A lot of people don’t know my work ethic. I do nine to 10 songs a night when I’m in the studio. It’s like painting for me — I can never have enough of it when it’s a record I love. I’ve had my share of assists, but I don’t look at the star power in it, I don’t look at the status of it, because I might do a song with a new artist that nobody’s ever heard of or a song with an established artist that people might think isn’t “in” right now. It’s all about the music.
And now two of your artists, Sevyn and Sabrina Antoinette, are working on solo albums.
They’re workaholics — they work harder than me. Sevyn is an incredible writer. She wrote on my album and I’m writing on her album as well. And Sabrina is a phenomenal entertainer as well. The sky’s the limit for them. I have five acts signed through CBE including an alternative act.
Any plans for a U.S. tour?
Absolutely. That will be the first thing that’s mandatory after the singles come out. I want to put out at least two, three singles to give people something to with, then from there we can tour. Between this album and with the catalog of songs I have, a tour would be phenomenal. I’d bring my 110% A game.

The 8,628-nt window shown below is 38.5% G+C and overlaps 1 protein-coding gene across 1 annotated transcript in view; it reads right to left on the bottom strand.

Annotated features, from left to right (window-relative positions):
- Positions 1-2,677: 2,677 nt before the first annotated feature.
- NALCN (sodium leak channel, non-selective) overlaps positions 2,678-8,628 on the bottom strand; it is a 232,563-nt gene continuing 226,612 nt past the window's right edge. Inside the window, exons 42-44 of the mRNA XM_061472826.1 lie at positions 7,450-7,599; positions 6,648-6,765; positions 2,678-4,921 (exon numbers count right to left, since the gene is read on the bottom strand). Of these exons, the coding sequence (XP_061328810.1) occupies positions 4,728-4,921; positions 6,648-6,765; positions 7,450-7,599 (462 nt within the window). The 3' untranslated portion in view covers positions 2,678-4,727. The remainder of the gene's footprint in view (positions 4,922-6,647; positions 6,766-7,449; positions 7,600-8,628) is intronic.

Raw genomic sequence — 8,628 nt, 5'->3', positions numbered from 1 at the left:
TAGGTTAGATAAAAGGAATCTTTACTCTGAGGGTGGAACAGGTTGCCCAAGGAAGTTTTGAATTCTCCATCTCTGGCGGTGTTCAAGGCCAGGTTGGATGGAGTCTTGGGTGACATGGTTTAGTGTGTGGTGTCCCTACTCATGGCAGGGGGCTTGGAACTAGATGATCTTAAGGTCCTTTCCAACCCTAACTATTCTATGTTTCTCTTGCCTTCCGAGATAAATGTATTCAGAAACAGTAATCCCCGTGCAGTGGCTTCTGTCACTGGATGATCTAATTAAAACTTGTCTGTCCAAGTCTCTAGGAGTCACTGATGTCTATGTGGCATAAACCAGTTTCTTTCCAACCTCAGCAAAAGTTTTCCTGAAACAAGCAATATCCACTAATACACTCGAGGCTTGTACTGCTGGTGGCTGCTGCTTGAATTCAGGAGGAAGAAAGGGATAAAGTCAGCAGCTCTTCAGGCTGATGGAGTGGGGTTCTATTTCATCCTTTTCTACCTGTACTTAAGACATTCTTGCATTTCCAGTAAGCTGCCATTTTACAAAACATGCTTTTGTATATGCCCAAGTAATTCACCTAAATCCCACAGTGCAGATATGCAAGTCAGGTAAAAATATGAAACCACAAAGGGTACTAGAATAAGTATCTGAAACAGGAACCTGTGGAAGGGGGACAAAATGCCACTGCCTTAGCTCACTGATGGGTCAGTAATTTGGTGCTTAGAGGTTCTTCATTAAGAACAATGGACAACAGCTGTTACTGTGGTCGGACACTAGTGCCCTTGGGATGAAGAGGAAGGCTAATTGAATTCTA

Will recent release “Home” appear on “X”?
“Home” will actually be an iTunes bonus. It was a song I wanted to put out because I’d done the Carpe Diem tour. I just wanted to show people me. The song is like, “Everybody’s got their hands out. What the fuck you want from me?” It’s not even a plea. It’s just me releasing my emotions rather than being angry. It’s just me being in the studio and expressing myself. I’m saying, “Look, this is me. Sometimes it gets hectic. I could be a celebrity; I could be whoever you want me to be. But it’s always good to go home and know who you are.”
In “Home” you talk about wishing you could go back and change a thing or two. What would you change?
Basically perception, choices in life. A lot of things we do we can’t take back or we learn from them in the process. If I could back and say look, you’re about to mess up, Chris. Don’t do this. That would be my goal. If I could just retrace the steps, I would do it.